End-of-trip facilities are dedicated active travel facilities. They are services dedicated to those cycling, walking, or jogging to a destination, as opposed to driving a car or taking public transport.
This, at least, is the simplest definition. The reality is that End-of-Trip facilities need to be well thought-out and designed to have the desired positive benefit.
It’s all well and good increasing bike parking capacity, or providing some lockers, but how these are integrated into the building, plus the quality of facilities, is often what counts.
We’ve taken a look at some of the most common End-of-Trip facilities, including the good, the bad, and you guessed it, the ugly too.
Done right, businesses are able to encourage more of their staff to use modes of active travel, which have been shown to boost employee wellbeing and reduce environmental impact. And so continues the virtuous cycle of furthering active travel.
Poorly implemented facilities can function as a deterrent, leaving frustrated employees turning instead to their car or the bus.
What amenities are commonly included?
Cycling, walking or jogging to work creates problems not commonly encountered by driving. It becomes about more than just providing a parking space.
You’ll likely want to freshen up before that intense meeting, even if it is on Zoom. Or perhaps change in or out of your cycling and jogging gear.
End-of-Trip (EoT) facilities usually include:
- Secure bike storage
- Dedicated changing space with gender split
- Bike Repair Stations and Pumps
- Kit lockers
- E-bike charging
- Electric scooters or pool bikes
- Folding bike lockers
- Vanity units
- Airing stations
- Towel service
Photo: Two-tier bike racks, showers and kit lockers
Bike parking is a key part of EoT facilities. Without it, employees or staff will be left chaining their bike to railings outside, or worse, opting not to cycle at all.
So, using higher density racks such as vertical and two-tiered systems to maximise spaces, while still offering Sheffield stands to accommodate non-standard bikes.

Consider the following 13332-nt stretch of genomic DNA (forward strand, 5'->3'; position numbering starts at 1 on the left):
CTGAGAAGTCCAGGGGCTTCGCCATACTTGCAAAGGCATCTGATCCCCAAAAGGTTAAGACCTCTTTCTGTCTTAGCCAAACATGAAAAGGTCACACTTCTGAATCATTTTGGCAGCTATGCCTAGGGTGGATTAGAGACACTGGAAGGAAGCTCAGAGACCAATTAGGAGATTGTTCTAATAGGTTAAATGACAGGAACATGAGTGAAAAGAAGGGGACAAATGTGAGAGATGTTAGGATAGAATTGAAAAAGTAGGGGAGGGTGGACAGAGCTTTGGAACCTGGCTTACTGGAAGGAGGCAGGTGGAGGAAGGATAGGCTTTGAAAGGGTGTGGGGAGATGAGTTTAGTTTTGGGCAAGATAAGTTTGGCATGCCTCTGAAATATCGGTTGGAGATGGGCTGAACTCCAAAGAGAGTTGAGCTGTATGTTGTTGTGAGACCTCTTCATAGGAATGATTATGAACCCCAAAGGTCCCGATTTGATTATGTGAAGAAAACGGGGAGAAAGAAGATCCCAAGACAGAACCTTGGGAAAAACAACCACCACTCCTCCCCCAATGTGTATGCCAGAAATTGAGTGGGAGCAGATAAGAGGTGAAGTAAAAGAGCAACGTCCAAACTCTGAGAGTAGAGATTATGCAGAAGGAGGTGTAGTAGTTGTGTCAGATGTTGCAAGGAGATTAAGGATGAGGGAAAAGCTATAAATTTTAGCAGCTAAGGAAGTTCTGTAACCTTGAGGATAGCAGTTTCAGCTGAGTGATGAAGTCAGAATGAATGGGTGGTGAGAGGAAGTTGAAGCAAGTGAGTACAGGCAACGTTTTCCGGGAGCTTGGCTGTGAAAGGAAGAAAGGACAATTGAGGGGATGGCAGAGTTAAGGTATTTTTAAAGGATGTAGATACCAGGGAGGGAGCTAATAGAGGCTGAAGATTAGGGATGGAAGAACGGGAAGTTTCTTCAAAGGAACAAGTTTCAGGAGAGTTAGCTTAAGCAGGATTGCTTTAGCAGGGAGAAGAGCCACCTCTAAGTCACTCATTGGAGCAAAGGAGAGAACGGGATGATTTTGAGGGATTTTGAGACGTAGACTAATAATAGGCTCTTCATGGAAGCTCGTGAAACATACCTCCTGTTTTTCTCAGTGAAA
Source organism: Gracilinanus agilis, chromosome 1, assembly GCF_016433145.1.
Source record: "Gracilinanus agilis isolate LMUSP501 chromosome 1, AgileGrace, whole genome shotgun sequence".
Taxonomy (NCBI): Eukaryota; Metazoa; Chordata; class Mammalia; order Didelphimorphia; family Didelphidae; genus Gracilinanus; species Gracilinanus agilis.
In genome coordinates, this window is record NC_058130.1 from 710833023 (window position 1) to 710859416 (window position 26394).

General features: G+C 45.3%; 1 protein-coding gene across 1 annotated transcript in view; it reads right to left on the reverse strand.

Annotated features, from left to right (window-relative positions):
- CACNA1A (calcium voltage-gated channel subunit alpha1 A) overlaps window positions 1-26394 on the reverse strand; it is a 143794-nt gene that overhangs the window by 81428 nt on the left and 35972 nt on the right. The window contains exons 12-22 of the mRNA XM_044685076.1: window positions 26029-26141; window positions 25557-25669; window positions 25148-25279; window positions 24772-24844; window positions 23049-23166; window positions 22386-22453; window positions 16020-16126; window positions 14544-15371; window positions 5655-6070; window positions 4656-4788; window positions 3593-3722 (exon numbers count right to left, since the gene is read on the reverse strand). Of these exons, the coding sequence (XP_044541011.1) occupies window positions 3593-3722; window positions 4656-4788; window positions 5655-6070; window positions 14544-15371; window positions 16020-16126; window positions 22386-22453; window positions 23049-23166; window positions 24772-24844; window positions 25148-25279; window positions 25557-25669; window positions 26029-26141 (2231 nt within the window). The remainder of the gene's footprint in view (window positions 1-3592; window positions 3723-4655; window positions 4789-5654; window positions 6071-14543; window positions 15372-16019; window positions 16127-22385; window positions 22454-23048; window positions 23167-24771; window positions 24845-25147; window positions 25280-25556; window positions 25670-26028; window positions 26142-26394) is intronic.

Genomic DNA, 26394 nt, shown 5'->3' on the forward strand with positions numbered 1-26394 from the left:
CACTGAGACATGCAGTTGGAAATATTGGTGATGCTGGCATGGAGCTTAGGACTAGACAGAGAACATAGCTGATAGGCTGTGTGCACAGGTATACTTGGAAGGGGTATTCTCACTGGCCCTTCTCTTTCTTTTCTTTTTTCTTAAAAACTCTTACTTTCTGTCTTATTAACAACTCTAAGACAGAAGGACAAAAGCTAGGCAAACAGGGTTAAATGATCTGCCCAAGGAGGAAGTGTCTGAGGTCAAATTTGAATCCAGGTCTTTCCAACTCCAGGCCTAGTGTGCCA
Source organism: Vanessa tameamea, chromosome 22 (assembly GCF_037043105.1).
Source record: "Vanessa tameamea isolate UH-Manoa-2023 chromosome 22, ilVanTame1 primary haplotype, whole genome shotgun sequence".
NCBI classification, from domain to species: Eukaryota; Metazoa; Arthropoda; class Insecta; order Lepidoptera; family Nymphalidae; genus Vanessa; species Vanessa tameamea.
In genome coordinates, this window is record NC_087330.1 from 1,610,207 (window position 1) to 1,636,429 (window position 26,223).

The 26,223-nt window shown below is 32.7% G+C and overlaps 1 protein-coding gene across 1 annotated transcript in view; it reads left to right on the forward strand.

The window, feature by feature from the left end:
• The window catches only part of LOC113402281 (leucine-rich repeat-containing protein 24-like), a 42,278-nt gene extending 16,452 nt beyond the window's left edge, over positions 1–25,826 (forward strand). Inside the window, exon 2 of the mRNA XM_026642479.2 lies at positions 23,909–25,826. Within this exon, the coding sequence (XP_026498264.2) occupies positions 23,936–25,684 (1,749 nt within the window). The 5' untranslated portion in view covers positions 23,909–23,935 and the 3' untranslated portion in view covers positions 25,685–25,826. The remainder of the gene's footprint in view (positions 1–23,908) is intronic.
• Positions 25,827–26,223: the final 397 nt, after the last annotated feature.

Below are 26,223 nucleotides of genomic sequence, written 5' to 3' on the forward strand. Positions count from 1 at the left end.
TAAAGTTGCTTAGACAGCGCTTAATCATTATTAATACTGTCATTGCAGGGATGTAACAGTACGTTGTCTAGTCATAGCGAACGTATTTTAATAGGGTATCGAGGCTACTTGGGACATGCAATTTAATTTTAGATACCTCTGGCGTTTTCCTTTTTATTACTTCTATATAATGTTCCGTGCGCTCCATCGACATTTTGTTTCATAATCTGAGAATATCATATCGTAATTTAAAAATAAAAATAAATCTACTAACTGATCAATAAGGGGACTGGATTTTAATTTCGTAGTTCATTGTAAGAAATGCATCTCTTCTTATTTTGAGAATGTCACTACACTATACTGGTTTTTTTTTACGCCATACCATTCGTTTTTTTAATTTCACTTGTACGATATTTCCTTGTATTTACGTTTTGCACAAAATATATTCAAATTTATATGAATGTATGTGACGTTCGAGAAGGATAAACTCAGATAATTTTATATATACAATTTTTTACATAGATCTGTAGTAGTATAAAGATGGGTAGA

The situation you want to avoid is leaving some cyclists without anywhere to securely lock their bike. What’s worse, is that some older or lower-quality bike racks can scratch or harm bicycle frames.
In the best cycle stores, the racks and stands will all be of a cyclist-friendly quality, with enough locking options for everyone.
Adding bike repair stations and pumps is another cost and space effective way to give extra services to cyclists. It also helps prevent the build up of abandoned bikes with flat tyres or mechanical problems.
Showers, kit lockers and changing rooms
Photo: Kit lockers provide valuable storage space for a change of clothes
A secure place to leave your bike is essential, but as mentioned above, EoT facilities can and should offer a lot more than that.
The highest specification facilities, for instance, will offer showers with private changing facilities, and a hotel-style towel service. You’ll have your own sink, hangars for your clothes – basically an extension of your home bathroom.
That level of quality, however, is relatively uncommon. More likely most modern offices will offer basic shower services, with some having a more premium feeling finish than others.
Kit lockers, unlike showers, are easier to provide. They give cyclists, runners and gym-goers a level of separation from desk and travel. You can store your activewear and accessories near your bike, before making your way up to your desk.
Going that extra mile
The idea with all these amenities is to make the lives of cyclists, runners and walkers easier and more comfortable. Landlords, property developers and property management companies recognise their high value for attracting tenants.
And for employees and staff, the better facilities get, the likelihood of cycling through the winter and rain increases. That means retaining the benefits of better employee wellbeing all year round for the business in the building.
Designing End-of-Trip facilities will always vary depending on space availability and the purpose of the building or business, but the plans should always focus upon the end-user, rather than box-ticking.